Tuesday, January 27, 2009

Second-hand News

Very briefly noted: I was pretty sure I was hearing the end of Villazon's career last night. Act I he kind of barfed out the first big high note, futzed around with vowels some, left out the last high, and I think maybe took a note or two down. At the end of Act II he strangled horribly on the tenor's big note before the big concertato finish (am I using that right?) and actually stopped singing. He cleared his throat loudly, paused an unbearable couple of seconds, and tried it again, without improvement. It was just simply awful. The act finished. We were told his cover was going on (you know who you are!) and left. Well I'm told by a reliable source he not only went back on, but was "spectacular."

Trebs and Lucia, in my book, not a great match. She was a very gracious colleague to VR and she popped out some nice high notes, but it was largely just a mess in the ways you'd predict. Pitchy, not stylistically idiomatic (and yes, that's a range, but I don't think her singing fell within it), not enough there to be rescued by her presence alone. Kwiecen and Abdrazakov admirably solid. Another good Arturo in Colin Lee.

4 comments:

R. said...

Preferences and loyalties aside, "spectacular" is probably pushing it. He held back and was reticent with high notes, but was obviously giving his best within this constraint. His commitment to the role palpably came through in what I found a moving performance in spite of the vocal issues (but then, I don't keep subtracting points for an 1/8th of a microtone here and there like some people when judging the overall performance). I think the audience ovation at the end was an expression of that, and not some pity applause, as I've read in various places today.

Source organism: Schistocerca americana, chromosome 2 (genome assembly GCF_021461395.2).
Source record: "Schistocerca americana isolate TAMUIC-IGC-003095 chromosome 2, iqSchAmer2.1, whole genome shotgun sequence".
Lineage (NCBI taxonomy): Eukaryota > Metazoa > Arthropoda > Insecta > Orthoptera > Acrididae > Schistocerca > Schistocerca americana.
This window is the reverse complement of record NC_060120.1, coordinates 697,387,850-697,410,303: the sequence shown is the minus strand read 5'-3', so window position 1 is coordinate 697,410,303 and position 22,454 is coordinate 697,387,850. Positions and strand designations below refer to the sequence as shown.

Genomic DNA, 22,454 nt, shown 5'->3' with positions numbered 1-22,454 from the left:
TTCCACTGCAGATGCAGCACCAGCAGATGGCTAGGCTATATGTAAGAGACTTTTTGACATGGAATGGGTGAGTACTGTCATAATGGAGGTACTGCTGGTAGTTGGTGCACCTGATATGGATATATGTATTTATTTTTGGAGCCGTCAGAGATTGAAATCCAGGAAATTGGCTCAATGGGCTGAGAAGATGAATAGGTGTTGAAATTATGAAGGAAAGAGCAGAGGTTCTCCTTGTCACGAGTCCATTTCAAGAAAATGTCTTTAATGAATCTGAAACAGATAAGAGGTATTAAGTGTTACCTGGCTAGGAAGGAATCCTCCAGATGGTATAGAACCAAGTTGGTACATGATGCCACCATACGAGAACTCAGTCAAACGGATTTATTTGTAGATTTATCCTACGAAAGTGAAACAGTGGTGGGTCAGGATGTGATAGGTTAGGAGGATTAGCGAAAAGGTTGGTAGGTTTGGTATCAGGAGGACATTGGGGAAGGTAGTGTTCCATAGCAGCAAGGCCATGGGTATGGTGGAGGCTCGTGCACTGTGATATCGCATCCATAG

But yeah, those 2 endless seconds? Worse than when I thought Gary Lehman had broken his neck colliding with the prompter's box.

Anonymous Soprano said...

He needs serious therapy, and lighter rep. He is giving all the warning signs of some serious conditions caused by learned or reactive behavior by the vocal apparatus in response to the cords being injured. (A fancy way of saying your neck, tongue, etc, try to help your cords out because your cords are a significant part of your body's emergency response system.)

Quite frankly, if he doesn't shut up, fix this, and sing appropriate rep, he's not going to be able talk shortly.

Your Blue Friend said...

Colin Lee was the standout for me. I thought that Rolando's Act III was very moving, though my relative lack of musical knowledge or knowledge of this score makes me unqualified to determine whether it was spectacular or not.

manprano said...

To what disaster can we appropriately liken this? Certainly not one in which many were injured, but it ranks a little higher than having one's own sandcastle taken down in the waves...